By: Yves Blouin
Note: below are a few thoughts I had shared with friends at our communion service and that my attempts at humour might be misunderstood or simply poor and for that I ask for your grace.
It always amazes me how God is mindful of us. Why should he love us?
Hebrews 2:6-8 NKJV
But one testified in a certain place, saying: “What is man that You are mindful of him, Or the son of man that You take care of him?
You have made him a little lower than the angels; You have crowned him with glory and honor, And set him over the works of Your hands.
You have put all things in subjection under his feet.” For in that He put all in subjection under him, He left nothing that is not put under him. But now we do not yet see all things put under him.
That passage refers to Christ but in a lesser way it refers to humankind. Why would God treasure us above all his creations? Definitely not because we deserve it. Only his grace, mercy and love makes this possible.
If I wasn’t a sinner what would be the point of coming together to celebrate communion? The Lord’s Table reminds me of what Christ’s love did for me. He gave up his life to redeem me, a sinner, so that I could have fellowship with him.
When I was 10 years old my best friend and I were looking at knives at the local Hudson Bay Company store. I held the knife incorrectly by it’s sheath with my thumb over the handle. It was very tight fit and wouldn’t come out. Eventually it did free itself from the sheath and sliced the full length of my thumb, right down to the bone. At that moment I was more concerned about what my parents would do to me than the pain I was dealing with or how gross it was. We went to my friend’s grand-father’s apartment and wrapped the thumb in so much bandages that it was nearly a half-inch thick all around.
When I arrived home I tried to hide it from my mom but she caught sight of it and asked me what I had done. I answered like any 10 years old would… “Nothing” I said. The blood had soaked right through the thick bandages and the colour was a crimson red. My mom opened up the bandage to take a look and I thought she was going to faint at the sight. She rushed me to the hospital after which, it took several stitches to properly take care of it.
We often behave similarly towards sin. We hide our sins under layers of pretense and self-righteousness – I know I’ve sure been guilty of this. Just like how those bandages couldn’t hide my injury from my mom, no matter how well we deceive ourselves into thinking that our sins are not that bad or that no one knows, we need to remember that God knows.
Yet, we rationalize our sins and think that we’re not as bad as the next person.
It’s been well said that you can fool some of the people some of the time but you can’t fool all of the people all of the time. I’d add to that, you can never fool God.
My first job after college was working in the Imperial Oil maintenance dept. The leadership was interestingly composed of a majority of 1st and 2nd generation United Kingdom citizens. There were some Scottish, Irish and English descendants. One of them told me this tongue in cheek saying of how they thought of the other’s application of religion:
There are four kinds of people in the UK –
First, there were the Scots who kept the Sabbath – and everything else they could lay their hands on;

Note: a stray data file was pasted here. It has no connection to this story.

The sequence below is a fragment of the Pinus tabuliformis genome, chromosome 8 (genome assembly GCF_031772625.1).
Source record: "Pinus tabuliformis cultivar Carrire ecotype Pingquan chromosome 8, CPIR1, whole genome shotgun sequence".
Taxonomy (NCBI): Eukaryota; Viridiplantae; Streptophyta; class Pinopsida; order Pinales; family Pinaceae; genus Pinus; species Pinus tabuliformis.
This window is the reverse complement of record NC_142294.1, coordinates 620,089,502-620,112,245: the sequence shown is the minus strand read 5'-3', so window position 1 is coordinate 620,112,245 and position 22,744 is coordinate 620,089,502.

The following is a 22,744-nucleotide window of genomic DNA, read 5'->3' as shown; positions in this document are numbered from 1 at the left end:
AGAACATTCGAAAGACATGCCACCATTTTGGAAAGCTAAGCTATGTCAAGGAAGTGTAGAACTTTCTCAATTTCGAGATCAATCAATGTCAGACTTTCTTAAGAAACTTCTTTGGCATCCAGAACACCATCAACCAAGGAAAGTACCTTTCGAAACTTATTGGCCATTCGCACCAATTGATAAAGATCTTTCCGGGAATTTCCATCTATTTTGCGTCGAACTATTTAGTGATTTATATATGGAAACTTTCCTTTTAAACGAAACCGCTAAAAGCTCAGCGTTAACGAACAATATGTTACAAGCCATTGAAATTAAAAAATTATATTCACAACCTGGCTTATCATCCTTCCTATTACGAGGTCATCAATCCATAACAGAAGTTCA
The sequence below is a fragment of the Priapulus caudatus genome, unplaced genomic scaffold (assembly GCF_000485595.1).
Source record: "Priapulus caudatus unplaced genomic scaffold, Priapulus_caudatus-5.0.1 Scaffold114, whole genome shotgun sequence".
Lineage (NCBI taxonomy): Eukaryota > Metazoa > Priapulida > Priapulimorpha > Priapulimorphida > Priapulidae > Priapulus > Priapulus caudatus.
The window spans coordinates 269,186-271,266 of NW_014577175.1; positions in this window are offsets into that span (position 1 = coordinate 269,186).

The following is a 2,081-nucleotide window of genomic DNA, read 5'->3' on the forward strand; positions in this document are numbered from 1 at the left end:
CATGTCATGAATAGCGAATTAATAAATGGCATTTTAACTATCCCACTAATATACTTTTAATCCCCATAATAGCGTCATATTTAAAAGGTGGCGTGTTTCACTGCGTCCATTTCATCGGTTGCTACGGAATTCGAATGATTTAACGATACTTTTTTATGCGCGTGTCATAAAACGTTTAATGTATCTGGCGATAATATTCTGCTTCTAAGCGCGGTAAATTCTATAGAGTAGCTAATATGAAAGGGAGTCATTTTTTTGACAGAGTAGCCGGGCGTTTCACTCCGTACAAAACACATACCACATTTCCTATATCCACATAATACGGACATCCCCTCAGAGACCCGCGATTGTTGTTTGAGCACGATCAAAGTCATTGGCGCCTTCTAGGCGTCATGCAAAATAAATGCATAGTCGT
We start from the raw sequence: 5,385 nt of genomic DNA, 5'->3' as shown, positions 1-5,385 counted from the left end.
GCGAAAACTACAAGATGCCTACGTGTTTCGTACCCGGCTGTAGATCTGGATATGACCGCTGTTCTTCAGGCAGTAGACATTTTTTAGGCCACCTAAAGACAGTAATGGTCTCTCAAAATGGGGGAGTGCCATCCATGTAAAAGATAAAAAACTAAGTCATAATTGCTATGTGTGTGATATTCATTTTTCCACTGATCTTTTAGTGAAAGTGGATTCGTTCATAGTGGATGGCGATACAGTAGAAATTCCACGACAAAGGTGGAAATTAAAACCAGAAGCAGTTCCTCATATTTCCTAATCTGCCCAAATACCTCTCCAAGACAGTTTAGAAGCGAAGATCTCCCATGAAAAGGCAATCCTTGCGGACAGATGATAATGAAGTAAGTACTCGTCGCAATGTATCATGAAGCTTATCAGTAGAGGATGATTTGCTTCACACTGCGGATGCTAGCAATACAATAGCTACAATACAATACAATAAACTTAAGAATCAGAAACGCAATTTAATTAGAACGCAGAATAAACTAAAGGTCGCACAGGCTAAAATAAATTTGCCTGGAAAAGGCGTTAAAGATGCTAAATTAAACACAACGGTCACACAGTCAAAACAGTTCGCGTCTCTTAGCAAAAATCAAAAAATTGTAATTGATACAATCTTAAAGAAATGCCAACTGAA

Then there were the Welsh – who prayed on their knees and their neighbours;
Thirdly there were the Irish who never knew what they wanted – but were willing to fight for it anyway.
Lastly there were the English who considered themselves self-made men, – thus relieving the Almighty of a terrible responsibility.
Fortunately since I’m descended from a french heritage I’m safe here 🙂 Kidding!
As an interesting note you wouldn’t know to look at her but Geeta (my Guyanese spouse) is 12.5% Scottish!! And we know that Marc of his own admission at the pulpit a few weeks ago is approximately 28% Irish. Not saying anything just stating facts. 🙂 Thankfully as Christians we’re not bound by our cultural heritage but by our spiritual heritage in Christ. Our behaviour doesn’t always reflect this and the communion service is a good reminder of our need for forgiveness and our position in Christ – forgiven sinners.
I’m reminded of the story of the sinner and the pharisee. What a good illustration of how not to examine others but how to examine ourselves:
Also He spoke this parable to some who trusted in themselves that they were righteous, and despised others: 10 “Two men went up to the temple to pray, one a Pharisee and the other a tax collector. 11 The Pharisee stood and prayed thus with himself, ‘God, I thank You that I am not like other men—extortioners, unjust, adulterers, or even as this tax collector. 12 I fast twice a week; I give tithes of all that I possess.’ 13 And the tax collector, standing afar off, would not so much as raise his eyes to heaven, but beat his breast, saying, ‘God, be merciful to me a sinner!’ 14 I tell you, this man went down to his house justified rather than the other; for everyone who exalts himself will be humbled, and he who humbles himself will be exalted.”
Paul had this prescription related to the communion service:
1 Corinthians 11:28 AMPC
Let a man [thoroughly] examine himself, and [only when he has done] so should he eat of the bread and drink of the cup.
Notice that it doesn’t say to examine others which is much easier. How many times have we thought and even said: hey honey you heard what the preacher said… Meanwhile I should be thinking about how to apply it to my own life.
1 Corinthians 11:31 AMP
But if we evaluated and judged ourselves honestly [recognizing our shortcomings and correcting our behavior], we would not be judged.
CS Lewis had a thought that wrapped this up nicely:
“It is when we notice the dirt that God is most present in us; it is the very sign of His presence.”